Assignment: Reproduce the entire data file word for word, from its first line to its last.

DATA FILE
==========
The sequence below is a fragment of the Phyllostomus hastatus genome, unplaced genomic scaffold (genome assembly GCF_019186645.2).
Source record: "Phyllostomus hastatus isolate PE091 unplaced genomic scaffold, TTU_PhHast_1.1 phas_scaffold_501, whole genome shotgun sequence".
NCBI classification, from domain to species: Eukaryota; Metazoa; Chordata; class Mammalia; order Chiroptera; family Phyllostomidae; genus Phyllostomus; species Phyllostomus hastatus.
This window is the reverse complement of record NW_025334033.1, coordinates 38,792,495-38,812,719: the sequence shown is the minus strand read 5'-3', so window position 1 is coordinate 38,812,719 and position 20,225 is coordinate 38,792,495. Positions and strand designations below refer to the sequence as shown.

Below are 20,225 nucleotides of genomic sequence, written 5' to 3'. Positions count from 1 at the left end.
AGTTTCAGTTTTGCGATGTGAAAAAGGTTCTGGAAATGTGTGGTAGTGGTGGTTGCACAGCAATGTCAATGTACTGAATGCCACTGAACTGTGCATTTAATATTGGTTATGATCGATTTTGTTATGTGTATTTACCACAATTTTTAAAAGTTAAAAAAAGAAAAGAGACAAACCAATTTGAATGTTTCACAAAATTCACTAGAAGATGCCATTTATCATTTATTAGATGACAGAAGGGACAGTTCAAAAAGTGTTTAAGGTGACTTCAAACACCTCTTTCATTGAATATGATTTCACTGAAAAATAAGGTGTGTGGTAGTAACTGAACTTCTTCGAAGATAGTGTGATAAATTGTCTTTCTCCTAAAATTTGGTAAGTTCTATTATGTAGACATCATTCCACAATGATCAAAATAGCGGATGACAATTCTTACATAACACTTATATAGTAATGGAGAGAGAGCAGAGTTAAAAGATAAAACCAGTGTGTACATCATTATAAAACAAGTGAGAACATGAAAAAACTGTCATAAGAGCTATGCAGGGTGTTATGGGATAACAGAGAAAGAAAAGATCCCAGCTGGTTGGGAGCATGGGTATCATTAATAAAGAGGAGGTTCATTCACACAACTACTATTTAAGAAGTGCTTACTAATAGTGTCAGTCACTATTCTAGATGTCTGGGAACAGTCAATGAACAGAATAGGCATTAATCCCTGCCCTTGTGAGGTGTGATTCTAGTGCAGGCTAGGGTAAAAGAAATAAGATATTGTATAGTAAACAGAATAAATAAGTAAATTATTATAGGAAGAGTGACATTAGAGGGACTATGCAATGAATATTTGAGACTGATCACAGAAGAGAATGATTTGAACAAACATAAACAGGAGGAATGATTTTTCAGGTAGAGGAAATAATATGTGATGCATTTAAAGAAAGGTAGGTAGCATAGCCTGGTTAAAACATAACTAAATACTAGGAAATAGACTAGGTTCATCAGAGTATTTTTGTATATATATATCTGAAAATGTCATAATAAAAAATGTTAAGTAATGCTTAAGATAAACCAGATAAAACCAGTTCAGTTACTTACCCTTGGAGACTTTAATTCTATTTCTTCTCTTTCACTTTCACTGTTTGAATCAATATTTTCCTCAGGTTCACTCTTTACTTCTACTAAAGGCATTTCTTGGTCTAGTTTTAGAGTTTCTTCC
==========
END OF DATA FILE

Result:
The sequence below is a fragment of the Phyllostomus hastatus genome, unplaced genomic scaffold (genome assembly GCF_019186645.2).
Source record: "Phyllostomus hastatus isolate PE091 unplaced genomic scaffold, TTU_PhHast_1.1 phas_scaffold_501, whole genome shotgun sequence".
NCBI classification, from domain to species: Eukaryota; Metazoa; Chordata; class Mammalia; order Chiroptera; family Phyllostomidae; genus Phyllostomus; species Phyllostomus hastatus.
This window is the reverse complement of record NW_025334033.1, coordinates 38,792,495-38,812,719: the sequence shown is the minus strand read 5'-3', so window position 1 is coordinate 38,812,719 and position 20,225 is coordinate 38,792,495. Positions and strand designations below refer to the sequence as shown.

Below are 20,225 nucleotides of genomic sequence, written 5' to 3'. Positions count from 1 at the left end.
AGTTTCAGTTTTGCGATGTGAAAAAGGTTCTGGAAATGTGTGGTAGTGGTGGTTGCACAGCAATGTCAATGTACTGAATGCCACTGAACTGTGCATTTAATATTGGTTATGATCGATTTTGTTATGTGTATTTACCACAATTTTTAAAAGTTAAAAAAAGAAAAGAGACAAACCAATTTGAATGTTTCACAAAATTCACTAGAAGATGCCATTTATCATTTATTAGATGACAGAAGGGACAGTTCAAAAAGTGTTTAAGGTGACTTCAAACACCTCTTTCATTGAATATGATTTCACTGAAAAATAAGGTGTGTGGTAGTAACTGAACTTCTTCGAAGATAGTGTGATAAATTGTCTTTCTCCTAAAATTTGGTAAGTTCTATTATGTAGACATCATTCCACAATGATCAAAATAGCGGATGACAATTCTTACATAACACTTATATAGTAATGGAGAGAGAGCAGAGTTAAAAGATAAAACCAGTGTGTACATCATTATAAAACAAGTGAGAACATGAAAAAACTGTCATAAGAGCTATGCAGGGTGTTATGGGATAACAGAGAAAGAAAAGATCCCAGCTGGTTGGGAGCATGGGTATCATTAATAAAGAGGAGGTTCATTCACACAACTACTATTTAAGAAGTGCTTACTAATAGTGTCAGTCACTATTCTAGATGTCTGGGAACAGTCAATGAACAGAATAGGCATTAATCCCTGCCCTTGTGAGGTGTGATTCTAGTGCAGGCTAGGGTAAAAGAAATAAGATATTGTATAGTAAACAGAATAAATAAGTAAATTATTATAGGAAGAGTGACATTAGAGGGACTATGCAATGAATATTTGAGACTGATCACAGAAGAGAATGATTTGAACAAACATAAACAGGAGGAATGATTTTTCAGGTAGAGGAAATAATATGTGATGCATTTAAAGAAAGGTAGGTAGCATAGCCTGGTTAAAACATAACTAAATACTAGGAAATAGACTAGGTTCATCAGAGTATTTTTGTATATATATATCTGAAAATGTCATAATAAAAAATGTTAAGTAATGCTTAAGATAAACCAGATAAAACCAGTTCAGTTACTTACCCTTGGAGACTTTAATTCTATTTCTTCTCTTTCACTTTCACTGTTTGAATCAATATTTTCCTCAGGTTCACTCTTTACTTCTACTAAAGGCATTTCTTGGTCTAGTTTTAGAGTTTCTTCC